This page describes concepts related to Google Cloud VPN. Creating a VPN describes the steps to create a virtual private network (VPN).
Google Cloud VPN securely connects your on-premises network to your Google Cloud Platform (GCP) Virtual Private Cloud (VPC) network through an IPsec VPN connection. Traffic traveling between the two networks is encrypted by one VPN gateway, then decrypted by the other VPN gateway. This protects your data as it travels over the Internet.
- Cloud VPN provides an SLA of 99.9% service availability.
- Cloud VPN supports site-to-site VPN. You can have multiple tunnels to a single VPN gateway. In other words, you can connect multiple on-premises networks using multiple on-premises gateways to the same VPC network.
- Cloud VPN supports both static routes and dynamic routes (via Cloud Router) for managing traffic between your instances and your existing infrastructure.
- Cloud VPN supports both IKEv1 and IKEv2 using a shared secret (IKE pre-shared key).
- Cloud VPN uses ESP in Tunnel mode with authentication. Cloud VPN does not support AH or ESP in Transport mode.
When to use Cloud VPN
Cloud VPN only supports IPsec gateway-to-gateway scenarios. You must have a dedicated physical or virtual IPsec VPN gateway on the client side.
Cloud VPN doesn't support client-to-gateway (road warrior) scenarios. In other words, it doesn't work with SSL VPN client software, such as in a browser, only with full IPsec VPN gateway software. Cloud VPN doesn't support VPN technologies other than IPsec.
You can connect multiple on-premises networks to the same VPC network by connecting multiple tunnels to the same Cloud VPN gateway.
You can also use Cloud VPN to connect two different VPC networks.
The following terms are used in this document:
- Cloud VPN gateway
- The virtual VPN gateway running in GCP. This virtual device is managed by Google, but used only by you.
- On-premises VPN gateway
- The VPN device on the non-GCP side of the connection, which is usually a device in a physical data center or other cloud provider's network. Instructions are written from the point of view of your VPC network, so the "on-premises gateway" is the gateway connecting to Cloud VPN.
- Project ID
- The ID of your project, not the project name, which is the user-created friendly name of your project. To find the ID, see the Project ID column in the GCP Console. For more information, see Identifying Projects.
VPN traffic selector
When creating a VPN tunnel, you must tell the tunnel which destination IP address ranges it can allow, and you must create routes to forward packets destined for that IP range to the tunnel.
Traffic selector is an agreement between IKE peers to permit traffic through
a tunnel if the traffic matches the specified addresses. With subnets, you must
specify which Google Cloud Platform CIDR ranges are valid for a
VPN tunnel. These ranges are specified in the
Local IP ranges field in the GCP Console and the
--local-traffic-selector field in the
gcloud command-line tool. These ranges
are configured when the tunnel is created and may not be changed afterwards
because they are used during the IKE handshake on connect.
The maximum number of CIDR ranges specified in the traffic selector is 128.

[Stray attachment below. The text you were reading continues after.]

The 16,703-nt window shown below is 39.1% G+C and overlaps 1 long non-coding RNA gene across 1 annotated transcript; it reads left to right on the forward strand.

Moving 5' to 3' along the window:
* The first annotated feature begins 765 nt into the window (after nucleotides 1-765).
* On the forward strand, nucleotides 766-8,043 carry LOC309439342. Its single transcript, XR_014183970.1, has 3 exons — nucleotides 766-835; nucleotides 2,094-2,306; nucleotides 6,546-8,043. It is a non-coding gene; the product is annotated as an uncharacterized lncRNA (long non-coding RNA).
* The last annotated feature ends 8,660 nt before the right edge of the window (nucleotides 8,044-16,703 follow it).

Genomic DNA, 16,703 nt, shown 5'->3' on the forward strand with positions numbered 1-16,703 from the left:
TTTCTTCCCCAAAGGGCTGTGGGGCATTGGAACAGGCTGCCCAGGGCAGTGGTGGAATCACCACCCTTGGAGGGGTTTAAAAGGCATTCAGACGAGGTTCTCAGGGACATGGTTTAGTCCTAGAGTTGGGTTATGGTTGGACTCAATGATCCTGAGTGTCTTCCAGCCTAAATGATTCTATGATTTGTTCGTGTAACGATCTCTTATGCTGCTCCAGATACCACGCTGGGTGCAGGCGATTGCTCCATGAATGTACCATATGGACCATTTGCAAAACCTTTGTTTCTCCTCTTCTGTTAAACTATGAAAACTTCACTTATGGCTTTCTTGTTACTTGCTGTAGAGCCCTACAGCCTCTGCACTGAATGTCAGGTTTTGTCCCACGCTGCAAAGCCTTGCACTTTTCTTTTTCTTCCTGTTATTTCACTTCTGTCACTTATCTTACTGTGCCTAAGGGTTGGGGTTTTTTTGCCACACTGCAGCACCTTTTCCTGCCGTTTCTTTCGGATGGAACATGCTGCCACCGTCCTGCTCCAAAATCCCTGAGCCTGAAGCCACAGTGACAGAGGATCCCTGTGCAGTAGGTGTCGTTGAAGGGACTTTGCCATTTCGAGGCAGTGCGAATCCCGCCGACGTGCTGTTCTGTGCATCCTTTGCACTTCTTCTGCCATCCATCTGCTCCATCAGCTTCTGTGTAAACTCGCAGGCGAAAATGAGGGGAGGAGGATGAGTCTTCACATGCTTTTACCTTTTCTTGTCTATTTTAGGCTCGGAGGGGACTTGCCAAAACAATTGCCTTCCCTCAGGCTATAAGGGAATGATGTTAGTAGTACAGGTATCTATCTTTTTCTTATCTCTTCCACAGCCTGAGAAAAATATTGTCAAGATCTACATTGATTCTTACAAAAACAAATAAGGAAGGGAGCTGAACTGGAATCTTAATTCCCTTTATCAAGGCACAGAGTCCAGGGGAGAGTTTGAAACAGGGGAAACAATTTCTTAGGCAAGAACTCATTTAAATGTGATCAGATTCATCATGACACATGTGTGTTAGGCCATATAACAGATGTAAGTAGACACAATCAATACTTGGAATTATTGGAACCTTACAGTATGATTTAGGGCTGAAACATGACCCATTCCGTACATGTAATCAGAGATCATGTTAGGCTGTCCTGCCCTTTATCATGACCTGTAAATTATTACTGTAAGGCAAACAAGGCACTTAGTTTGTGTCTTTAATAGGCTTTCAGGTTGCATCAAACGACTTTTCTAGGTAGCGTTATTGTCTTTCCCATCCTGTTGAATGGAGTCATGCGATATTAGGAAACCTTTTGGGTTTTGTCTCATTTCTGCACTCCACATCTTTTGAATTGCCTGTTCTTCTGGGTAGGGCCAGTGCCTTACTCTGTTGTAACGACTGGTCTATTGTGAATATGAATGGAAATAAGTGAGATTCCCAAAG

In some VPN configurations, gateways allow traffic to pass through that was not specified in the traffic selector during the IKE handshake. For consistent and predictable VPN behavior, make sure the routes destined for the tunnel match the prefixes specified during tunnel creation.
Traffic selector and auto mode VPC networks
If the network of the VPN gateway is an auto mode VPC network, the CIDR range of the subnet in the same region as the VPN gateway is automatically announced to the on-premises VPN. If you only want that subnet to use the tunnel, you do not have to manually specify the traffic selector. You do have to specify a route as shown in the steps below.
If you have an auto mode VPC network and wish subnets other than the subnet containing the gateway to use the tunnel, you must specify these ranges and create routes for them. If you use this field, you must even specify the subnet local to the gateway.
If you are using an auto mode VPC network and you don't specify the traffic selector, you get the default behavior, which is that the subnet local to the Cloud VPN gateway is used to create the tunnel.
Traffic selector and custom mode VPC networks
If the network of the VPN gateway is a custom mode VPC network, no IP prefix is announced to the on-premises VPN by default. You must use the traffic selector to specify the IP prefixes for the subnets that will be routed through the tunnel. You must also specify routes for traffic to reach the tunnel.
This diagram shows a simple VPN connection between your Cloud VPN gateway and your on-premises VPN gateway.
The following are required to use VPN.
- You must have a on-premises VPN gateway for the other side of the tunnel.
- The on-premises VPN gateway must have a static external IP address. You'll need to know the IP address when you configure Cloud VPN. If the on-premises VPN gateway is behind a firewall, you must configure the firewall to pass ESP and IKE traffic.
- The CIDR range of the VPC network must not conflict with the CIDR ranges of the networks on the on-premises side of the VPN.
- You must supply a shared secret for the VPN. This can either be provided by your existing on-premises VPN gateway or you can make one up.
- Cloud VPN supports both IKEv2 (recommended) and IKEv1. Determine what your on-premises VPN gateway supports.
- See Creating a VPN for instructions on setting up your VPN.